Whatever the moral issue in allowing for the fact that the former Arsenal manager had not committed a criminal act, once they found him guilty of misconduct the FA were bound to exercise their authority.
The embarrassment felt at Lancaster Gate last season when the Tottenham Hotspur chairman, Alan Sugar, successfully challenged the deduction of League points and expulsion from the FA Cup, ensured that Graham's case would be conducted outside normal disciplinary procedures.
In setting a precedent (it was thought in some quarters that Graham would at worst receive a hefty fine and a suspended sentence) the FA now had the responsibility of investigating thoroughly any rumours or mis- conduct that may have been brought to their attention.
There have been enough suggestions of ongoing sleaze to make English football's ruling body nervous, and it is unlikely that Graham stands alone with his financial misdemeanours. If those suggestions are to disappear from the game in this country, the campaign must not stop here. The decision reached yesterday was unquestionably a serious blow for Graham, who became quite remarkably confident that the team of legal advisers employed at considerable expense would succeed in clearing his name.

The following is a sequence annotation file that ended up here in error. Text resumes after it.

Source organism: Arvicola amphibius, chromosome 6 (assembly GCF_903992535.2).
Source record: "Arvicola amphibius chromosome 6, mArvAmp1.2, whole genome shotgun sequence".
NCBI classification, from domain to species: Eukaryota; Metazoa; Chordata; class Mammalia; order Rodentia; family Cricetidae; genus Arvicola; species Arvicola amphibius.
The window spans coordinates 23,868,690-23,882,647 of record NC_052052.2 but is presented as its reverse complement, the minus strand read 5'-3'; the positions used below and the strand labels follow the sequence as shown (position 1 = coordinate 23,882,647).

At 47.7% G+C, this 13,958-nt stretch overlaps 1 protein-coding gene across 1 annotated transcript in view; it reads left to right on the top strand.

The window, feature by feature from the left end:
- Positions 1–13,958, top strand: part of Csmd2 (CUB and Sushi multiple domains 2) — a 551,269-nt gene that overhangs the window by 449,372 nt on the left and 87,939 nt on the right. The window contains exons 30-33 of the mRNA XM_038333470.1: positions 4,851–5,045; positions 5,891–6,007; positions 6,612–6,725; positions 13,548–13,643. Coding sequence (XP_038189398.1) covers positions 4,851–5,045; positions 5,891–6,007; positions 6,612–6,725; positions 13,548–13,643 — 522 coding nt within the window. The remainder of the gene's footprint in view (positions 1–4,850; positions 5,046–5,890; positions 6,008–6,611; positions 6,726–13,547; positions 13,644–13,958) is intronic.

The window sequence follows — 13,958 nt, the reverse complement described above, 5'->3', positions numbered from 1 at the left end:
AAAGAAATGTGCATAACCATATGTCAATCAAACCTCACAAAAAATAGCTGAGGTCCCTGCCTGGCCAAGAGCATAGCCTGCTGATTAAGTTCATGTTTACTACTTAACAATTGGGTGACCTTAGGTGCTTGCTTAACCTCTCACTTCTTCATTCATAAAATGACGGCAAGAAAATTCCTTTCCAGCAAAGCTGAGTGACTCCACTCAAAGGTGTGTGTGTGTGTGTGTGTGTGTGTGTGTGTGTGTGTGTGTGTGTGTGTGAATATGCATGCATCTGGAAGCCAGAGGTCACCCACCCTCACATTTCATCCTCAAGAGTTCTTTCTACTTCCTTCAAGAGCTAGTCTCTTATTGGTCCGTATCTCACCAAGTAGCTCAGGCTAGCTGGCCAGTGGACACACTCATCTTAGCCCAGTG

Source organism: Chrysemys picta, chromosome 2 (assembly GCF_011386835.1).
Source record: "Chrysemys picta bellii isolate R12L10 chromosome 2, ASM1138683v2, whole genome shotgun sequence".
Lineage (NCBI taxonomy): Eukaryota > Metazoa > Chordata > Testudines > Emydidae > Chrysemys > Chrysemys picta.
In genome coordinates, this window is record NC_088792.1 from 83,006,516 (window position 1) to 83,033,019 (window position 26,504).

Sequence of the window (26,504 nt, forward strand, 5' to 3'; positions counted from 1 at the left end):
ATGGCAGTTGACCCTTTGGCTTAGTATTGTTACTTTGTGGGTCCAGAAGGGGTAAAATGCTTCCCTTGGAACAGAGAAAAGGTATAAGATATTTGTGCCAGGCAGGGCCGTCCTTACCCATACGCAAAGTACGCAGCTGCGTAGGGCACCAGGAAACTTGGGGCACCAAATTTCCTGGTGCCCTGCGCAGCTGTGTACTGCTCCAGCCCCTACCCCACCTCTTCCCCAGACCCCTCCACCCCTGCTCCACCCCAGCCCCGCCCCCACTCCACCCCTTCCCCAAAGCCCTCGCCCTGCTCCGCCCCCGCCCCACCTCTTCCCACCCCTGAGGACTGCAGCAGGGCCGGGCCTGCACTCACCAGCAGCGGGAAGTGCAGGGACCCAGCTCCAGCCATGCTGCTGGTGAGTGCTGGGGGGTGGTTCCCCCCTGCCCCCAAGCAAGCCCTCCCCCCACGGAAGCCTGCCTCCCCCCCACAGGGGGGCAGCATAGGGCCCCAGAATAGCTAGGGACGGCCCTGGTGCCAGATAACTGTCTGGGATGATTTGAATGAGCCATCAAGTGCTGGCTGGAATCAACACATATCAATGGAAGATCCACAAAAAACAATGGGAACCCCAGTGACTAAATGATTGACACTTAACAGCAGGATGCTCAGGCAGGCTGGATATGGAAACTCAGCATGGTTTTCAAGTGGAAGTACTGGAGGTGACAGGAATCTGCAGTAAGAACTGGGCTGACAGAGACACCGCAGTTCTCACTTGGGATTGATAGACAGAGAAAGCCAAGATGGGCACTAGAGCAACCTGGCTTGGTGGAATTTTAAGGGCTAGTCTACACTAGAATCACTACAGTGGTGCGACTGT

However, a year's suspension hardly suggests the end of Graham's career in football management. A month ago, and subject to being cleared this week, he was approached by a chairman in the Premiership. The chairman displayed more interest in the five major trophies Graham won at Highbury than the charges brought against him.
Assuming that Graham chooses not to appeal, he now has plenty of time in which to reflect on why he chose to put at risk the opportunity of becoming the most successful manager in Arsenal's history.